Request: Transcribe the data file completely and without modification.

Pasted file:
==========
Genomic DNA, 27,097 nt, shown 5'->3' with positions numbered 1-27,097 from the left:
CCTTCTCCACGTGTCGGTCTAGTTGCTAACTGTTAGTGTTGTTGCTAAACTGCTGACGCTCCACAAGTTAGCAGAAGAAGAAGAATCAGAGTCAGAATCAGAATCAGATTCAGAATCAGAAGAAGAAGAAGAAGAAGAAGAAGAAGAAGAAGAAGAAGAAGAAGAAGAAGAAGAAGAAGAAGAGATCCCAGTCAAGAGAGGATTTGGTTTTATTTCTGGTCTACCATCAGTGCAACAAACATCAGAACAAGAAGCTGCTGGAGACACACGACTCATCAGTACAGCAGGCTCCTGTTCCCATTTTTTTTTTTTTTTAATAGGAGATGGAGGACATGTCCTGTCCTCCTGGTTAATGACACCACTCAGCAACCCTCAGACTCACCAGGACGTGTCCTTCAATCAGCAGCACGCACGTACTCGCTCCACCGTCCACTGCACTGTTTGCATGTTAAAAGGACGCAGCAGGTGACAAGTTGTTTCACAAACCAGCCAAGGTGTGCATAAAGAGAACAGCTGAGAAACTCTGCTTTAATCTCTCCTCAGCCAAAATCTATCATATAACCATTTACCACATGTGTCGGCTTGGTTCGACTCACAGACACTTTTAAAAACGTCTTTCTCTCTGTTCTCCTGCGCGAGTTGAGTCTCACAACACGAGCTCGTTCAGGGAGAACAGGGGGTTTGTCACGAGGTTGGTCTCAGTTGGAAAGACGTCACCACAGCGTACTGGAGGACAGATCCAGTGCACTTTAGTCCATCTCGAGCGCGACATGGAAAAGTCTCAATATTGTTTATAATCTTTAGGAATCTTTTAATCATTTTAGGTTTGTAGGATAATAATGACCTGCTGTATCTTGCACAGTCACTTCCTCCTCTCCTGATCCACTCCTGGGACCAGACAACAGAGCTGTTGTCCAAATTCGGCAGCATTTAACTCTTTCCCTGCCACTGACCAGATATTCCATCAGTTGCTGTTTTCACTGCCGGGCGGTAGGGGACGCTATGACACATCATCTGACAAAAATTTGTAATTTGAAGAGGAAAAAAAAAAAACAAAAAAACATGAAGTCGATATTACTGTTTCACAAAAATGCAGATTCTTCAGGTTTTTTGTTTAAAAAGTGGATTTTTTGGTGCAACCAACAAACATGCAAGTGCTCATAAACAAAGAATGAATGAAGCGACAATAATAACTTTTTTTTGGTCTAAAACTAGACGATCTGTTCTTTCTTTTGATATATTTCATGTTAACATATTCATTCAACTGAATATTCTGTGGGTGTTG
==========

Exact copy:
Genomic DNA, 27,097 nt, shown 5'->3' with positions numbered 1-27,097 from the left:
CCTTCTCCACGTGTCGGTCTAGTTGCTAACTGTTAGTGTTGTTGCTAAACTGCTGACGCTCCACAAGTTAGCAGAAGAAGAAGAATCAGAGTCAGAATCAGAATCAGATTCAGAATCAGAAGAAGAAGAAGAAGAAGAAGAAGAAGAAGAAGAAGAAGAAGAAGAAGAAGAAGAAGAAGAAGAGATCCCAGTCAAGAGAGGATTTGGTTTTATTTCTGGTCTACCATCAGTGCAACAAACATCAGAACAAGAAGCTGCTGGAGACACACGACTCATCAGTACAGCAGGCTCCTGTTCCCATTTTTTTTTTTTTTTAATAGGAGATGGAGGACATGTCCTGTCCTCCTGGTTAATGACACCACTCAGCAACCCTCAGACTCACCAGGACGTGTCCTTCAATCAGCAGCACGCACGTACTCGCTCCACCGTCCACTGCACTGTTTGCATGTTAAAAGGACGCAGCAGGTGACAAGTTGTTTCACAAACCAGCCAAGGTGTGCATAAAGAGAACAGCTGAGAAACTCTGCTTTAATCTCTCCTCAGCCAAAATCTATCATATAACCATTTACCACATGTGTCGGCTTGGTTCGACTCACAGACACTTTTAAAAACGTCTTTCTCTCTGTTCTCCTGCGCGAGTTGAGTCTCACAACACGAGCTCGTTCAGGGAGAACAGGGGGTTTGTCACGAGGTTGGTCTCAGTTGGAAAGACGTCACCACAGCGTACTGGAGGACAGATCCAGTGCACTTTAGTCCATCTCGAGCGCGACATGGAAAAGTCTCAATATTGTTTATAATCTTTAGGAATCTTTTAATCATTTTAGGTTTGTAGGATAATAATGACCTGCTGTATCTTGCACAGTCACTTCCTCCTCTCCTGATCCACTCCTGGGACCAGACAACAGAGCTGTTGTCCAAATTCGGCAGCATTTAACTCTTTCCCTGCCACTGACCAGATATTCCATCAGTTGCTGTTTTCACTGCCGGGCGGTAGGGGACGCTATGACACATCATCTGACAAAAATTTGTAATTTGAAGAGGAAAAAAAAAAAACAAAAAAACATGAAGTCGATATTACTGTTTCACAAAAATGCAGATTCTTCAGGTTTTTTGTTTAAAAAGTGGATTTTTTGGTGCAACCAACAAACATGCAAGTGCTCATAAACAAAGAATGAATGAAGCGACAATAATAACTTTTTTTTGGTCTAAAACTAGACGATCTGTTCTTTCTTTTGATATATTTCATGTTAACATATTCATTCAACTGAATATTCTGTGGGTGTTG